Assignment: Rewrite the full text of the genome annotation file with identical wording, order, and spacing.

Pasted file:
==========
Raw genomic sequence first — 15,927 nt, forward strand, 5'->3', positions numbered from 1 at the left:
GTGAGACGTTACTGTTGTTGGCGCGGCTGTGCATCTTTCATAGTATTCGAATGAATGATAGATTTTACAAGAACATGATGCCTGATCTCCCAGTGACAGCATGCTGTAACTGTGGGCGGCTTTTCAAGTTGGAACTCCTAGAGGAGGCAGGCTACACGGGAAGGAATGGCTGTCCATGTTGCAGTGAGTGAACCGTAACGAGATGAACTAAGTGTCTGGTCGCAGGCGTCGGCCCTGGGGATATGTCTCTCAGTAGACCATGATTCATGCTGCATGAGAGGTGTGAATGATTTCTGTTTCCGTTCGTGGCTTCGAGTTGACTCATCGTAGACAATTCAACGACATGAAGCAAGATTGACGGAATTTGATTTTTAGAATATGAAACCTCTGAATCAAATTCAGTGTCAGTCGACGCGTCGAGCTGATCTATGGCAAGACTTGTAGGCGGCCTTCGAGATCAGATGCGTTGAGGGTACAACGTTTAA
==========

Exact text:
Raw genomic sequence first — 15,927 nt, forward strand, 5'->3', positions numbered from 1 at the left:
GTGAGACGTTACTGTTGTTGGCGCGGCTGTGCATCTTTCATAGTATTCGAATGAATGATAGATTTTACAAGAACATGATGCCTGATCTCCCAGTGACAGCATGCTGTAACTGTGGGCGGCTTTTCAAGTTGGAACTCCTAGAGGAGGCAGGCTACACGGGAAGGAATGGCTGTCCATGTTGCAGTGAGTGAACCGTAACGAGATGAACTAAGTGTCTGGTCGCAGGCGTCGGCCCTGGGGATATGTCTCTCAGTAGACCATGATTCATGCTGCATGAGAGGTGTGAATGATTTCTGTTTCCGTTCGTGGCTTCGAGTTGACTCATCGTAGACAATTCAACGACATGAAGCAAGATTGACGGAATTTGATTTTTAGAATATGAAACCTCTGAATCAAATTCAGTGTCAGTCGACGCGTCGAGCTGATCTATGGCAAGACTTGTAGGCGGCCTTCGAGATCAGATGCGTTGAGGGTACAACGTTTAA